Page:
Luke Cage 1.01 Review: “Moment of Truth”

Author: No Comments Share:

Money, power, influence, family, pride. Success can be interpreted in many ways and “Moment of Truth” offers different views at the struggle to reach it.  A reintroduction to Luke Cage, who wants to live a simple life, earn an honest wage and keep his head down. Indeed, a good man who doesn’t realize he’s a role model to those around him.

Everyone Has A Gun, No One Has A Father

Notes of The Wire, Shaft and Foxy Brown mingle beautifully and accompanied by one of the best soundtracks in television. Visuals which seep of gold. It could pass as a nod to Luke’s costume in the comics, but both Luke’s apartment and Cornell “Cottonmouth” Stokes’ club are lit and designed to emanate the elemental hue. It screams out those varying ideas of “success” to me.

There’s a lot of “the past is the past” in this premiere episode. Pop, the owner of the Barbershop where Luke sweeps hair, has lived a similar life. He’s been to prison and propped up the community by trying to better its youth once out. His want for Luke is to one day move on from Reva’s death and his time at Seagate Prison. “Always Forward” is both an incredibly simple and remarkably complicated mantra in hope of his that immediately stayed with me.

Luke Cage
Luke Cage “Moment of Truth”

Everybody Wants To Be The King

Another step that brings the focus back around to Cottonmouth. His club may glow with a golden hue, but his office is blood red. For him, success isn’t furthering the community as much as his stature in it. That scene also gave me one of my favorite shots in the episode, and possibly ever in the MCU. The blocking and framing as Cottonmouth explains why the eye is drawn to the crown in his framed image of Biggie Smalls is astounding. That “calm before the storm” moment of playing a keyboard before pummeling a man to death. As a result of letting him breathe for a moment, the weight in reality is horrifying.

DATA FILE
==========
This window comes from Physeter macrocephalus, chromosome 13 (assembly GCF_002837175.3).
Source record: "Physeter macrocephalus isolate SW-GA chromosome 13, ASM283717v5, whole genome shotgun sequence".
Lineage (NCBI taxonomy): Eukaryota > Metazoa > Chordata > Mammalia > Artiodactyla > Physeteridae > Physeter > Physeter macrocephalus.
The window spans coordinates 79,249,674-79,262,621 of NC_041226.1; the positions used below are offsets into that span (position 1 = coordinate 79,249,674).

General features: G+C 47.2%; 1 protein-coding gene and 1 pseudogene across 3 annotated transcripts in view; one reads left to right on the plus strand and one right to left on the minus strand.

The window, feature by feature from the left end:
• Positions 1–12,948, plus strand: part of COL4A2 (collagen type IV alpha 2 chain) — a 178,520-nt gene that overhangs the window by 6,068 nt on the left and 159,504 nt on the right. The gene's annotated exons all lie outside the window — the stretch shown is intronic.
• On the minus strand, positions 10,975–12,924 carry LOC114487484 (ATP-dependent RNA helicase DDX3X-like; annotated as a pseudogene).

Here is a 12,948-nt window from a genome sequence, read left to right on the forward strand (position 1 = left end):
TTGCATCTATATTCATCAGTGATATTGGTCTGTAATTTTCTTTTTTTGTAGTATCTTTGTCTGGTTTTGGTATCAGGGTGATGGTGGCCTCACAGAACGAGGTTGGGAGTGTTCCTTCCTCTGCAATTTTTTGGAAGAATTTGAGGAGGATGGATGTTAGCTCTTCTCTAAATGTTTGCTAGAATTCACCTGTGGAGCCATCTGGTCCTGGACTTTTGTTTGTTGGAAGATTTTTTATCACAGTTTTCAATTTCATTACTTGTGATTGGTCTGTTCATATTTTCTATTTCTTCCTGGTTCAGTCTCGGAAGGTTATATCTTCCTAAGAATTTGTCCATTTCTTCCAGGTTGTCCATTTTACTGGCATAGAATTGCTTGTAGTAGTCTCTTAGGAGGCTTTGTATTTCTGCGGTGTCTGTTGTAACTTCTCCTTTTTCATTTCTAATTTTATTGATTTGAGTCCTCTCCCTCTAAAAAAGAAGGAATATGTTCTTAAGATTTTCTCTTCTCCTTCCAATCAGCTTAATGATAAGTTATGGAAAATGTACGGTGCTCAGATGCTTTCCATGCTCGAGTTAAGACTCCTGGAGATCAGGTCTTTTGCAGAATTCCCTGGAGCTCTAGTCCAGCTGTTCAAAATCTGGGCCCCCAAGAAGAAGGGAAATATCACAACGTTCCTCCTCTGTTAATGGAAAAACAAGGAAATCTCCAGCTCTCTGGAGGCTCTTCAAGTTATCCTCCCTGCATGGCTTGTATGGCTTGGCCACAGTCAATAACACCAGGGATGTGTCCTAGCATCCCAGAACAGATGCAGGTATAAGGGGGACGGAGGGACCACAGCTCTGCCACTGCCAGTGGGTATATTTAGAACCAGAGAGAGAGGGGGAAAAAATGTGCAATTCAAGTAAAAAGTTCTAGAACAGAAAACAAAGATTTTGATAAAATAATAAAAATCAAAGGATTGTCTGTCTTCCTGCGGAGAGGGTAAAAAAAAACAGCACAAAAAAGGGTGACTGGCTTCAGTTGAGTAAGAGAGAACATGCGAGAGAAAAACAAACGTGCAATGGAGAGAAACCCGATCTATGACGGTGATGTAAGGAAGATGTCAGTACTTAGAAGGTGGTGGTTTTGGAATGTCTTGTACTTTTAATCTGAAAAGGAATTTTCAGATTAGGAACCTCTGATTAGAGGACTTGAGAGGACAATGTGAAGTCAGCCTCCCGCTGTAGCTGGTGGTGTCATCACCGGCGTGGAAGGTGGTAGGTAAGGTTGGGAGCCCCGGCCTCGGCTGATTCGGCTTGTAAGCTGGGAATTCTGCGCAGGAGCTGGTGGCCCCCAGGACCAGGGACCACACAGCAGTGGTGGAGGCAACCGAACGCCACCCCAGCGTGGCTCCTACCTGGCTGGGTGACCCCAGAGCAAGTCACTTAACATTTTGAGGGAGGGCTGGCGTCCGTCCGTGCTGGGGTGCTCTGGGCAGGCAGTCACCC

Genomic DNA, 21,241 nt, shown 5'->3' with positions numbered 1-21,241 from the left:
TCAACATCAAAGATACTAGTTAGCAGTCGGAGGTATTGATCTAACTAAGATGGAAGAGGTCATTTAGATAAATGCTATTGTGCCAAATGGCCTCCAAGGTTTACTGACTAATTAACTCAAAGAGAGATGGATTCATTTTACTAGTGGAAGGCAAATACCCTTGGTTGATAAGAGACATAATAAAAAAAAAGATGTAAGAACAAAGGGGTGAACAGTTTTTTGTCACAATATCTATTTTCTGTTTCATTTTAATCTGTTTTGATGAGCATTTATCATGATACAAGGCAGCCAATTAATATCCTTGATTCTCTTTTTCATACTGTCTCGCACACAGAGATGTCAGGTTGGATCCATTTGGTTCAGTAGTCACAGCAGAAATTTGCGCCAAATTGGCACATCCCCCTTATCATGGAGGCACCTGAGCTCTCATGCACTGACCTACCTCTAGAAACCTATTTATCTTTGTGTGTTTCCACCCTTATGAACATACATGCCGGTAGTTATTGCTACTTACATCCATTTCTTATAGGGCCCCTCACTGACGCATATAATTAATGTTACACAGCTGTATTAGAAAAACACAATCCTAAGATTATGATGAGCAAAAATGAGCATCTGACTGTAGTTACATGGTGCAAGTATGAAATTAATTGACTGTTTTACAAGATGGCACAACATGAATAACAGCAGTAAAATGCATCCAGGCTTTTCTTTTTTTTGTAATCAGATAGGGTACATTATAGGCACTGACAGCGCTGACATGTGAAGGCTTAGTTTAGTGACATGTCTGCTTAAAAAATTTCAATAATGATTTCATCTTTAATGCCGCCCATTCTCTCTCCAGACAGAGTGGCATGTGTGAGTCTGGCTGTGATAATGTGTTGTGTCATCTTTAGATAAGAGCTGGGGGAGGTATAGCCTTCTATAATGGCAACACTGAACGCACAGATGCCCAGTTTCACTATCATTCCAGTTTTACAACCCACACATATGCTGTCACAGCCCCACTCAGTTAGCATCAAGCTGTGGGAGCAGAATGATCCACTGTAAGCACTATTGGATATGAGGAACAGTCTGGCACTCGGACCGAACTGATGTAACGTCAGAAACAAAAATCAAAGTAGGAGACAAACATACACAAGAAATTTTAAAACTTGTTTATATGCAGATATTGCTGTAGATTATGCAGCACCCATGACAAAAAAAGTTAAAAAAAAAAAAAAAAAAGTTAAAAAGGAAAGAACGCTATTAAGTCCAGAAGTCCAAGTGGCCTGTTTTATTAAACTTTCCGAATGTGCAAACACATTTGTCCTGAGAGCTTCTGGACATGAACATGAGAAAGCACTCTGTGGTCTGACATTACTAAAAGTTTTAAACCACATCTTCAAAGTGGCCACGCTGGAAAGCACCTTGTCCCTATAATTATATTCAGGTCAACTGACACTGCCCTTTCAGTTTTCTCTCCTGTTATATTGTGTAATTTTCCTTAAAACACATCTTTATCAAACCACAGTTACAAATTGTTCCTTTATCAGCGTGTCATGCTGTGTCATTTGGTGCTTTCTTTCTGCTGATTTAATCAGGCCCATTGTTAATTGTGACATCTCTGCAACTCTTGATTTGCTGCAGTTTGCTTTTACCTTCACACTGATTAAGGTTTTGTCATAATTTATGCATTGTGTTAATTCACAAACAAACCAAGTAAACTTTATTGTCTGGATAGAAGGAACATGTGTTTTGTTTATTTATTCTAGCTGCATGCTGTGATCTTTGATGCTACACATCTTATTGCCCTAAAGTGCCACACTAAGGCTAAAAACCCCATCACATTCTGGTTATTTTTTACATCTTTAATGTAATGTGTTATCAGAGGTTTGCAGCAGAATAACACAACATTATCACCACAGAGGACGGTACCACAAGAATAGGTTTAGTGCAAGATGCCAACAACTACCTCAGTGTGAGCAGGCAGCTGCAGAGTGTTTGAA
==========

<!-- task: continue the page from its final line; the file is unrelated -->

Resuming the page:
Cottonmouth’s family connections play a part as well. His cousin Mariah Dillard is a councilwoman trying to establish the community by playing both sides. Cottonmouth’s financial influence brings dirty money into a campaign to rejuvenate the area, starting with the Crispus Attucks Complex. Many things can seemingly bring Cottonmouth’s Camelot down, beginning with his own recruits stealing from him.

Luke Cage “Moment of Truth”

Luke Cage Doesn’t Like Coffee

Finally, Misty Knight. I can’t not smile when Misty is on screen. She’s strong, confident, funny and striking. I can’t wait to see how her day job on the police force and after hours activities come together over the season. Add to that her chemistry with Luke is so absolutely enthralling. It’s no surprise that she’s able to pull Luke out of his funk. She’s an exciting new character in the Marvel world, a woman who knows what she wants, knows what she’s doing from the moment we meet her.

This first episode of Luke Cage has a lot going on. Ultimately though, it showcases the struggles of a community to reach success one way or another. This is a black show that wants to educate those of us who aren’t part of that community, and it’s pretty eye-opening from the get-go.

Both Jessica Jones and Luke Cage have taken Marvel’s Netflix runs and turned stories about iconic heroes into those of people. People with real life experience that exudes utmost honesty, they just happen to have abilities.

Luke Cage is currently available to stream on Netflix.

Previous Article

Luke Cage 1.02 Review: “Code of the Streets”

Next Article

REVIEW: Moon Girl and Devil Dinosaur #11 – “Kid Kree Blues”

You may also like

Leave a Reply

Your email address will not be published. Required fields are marked *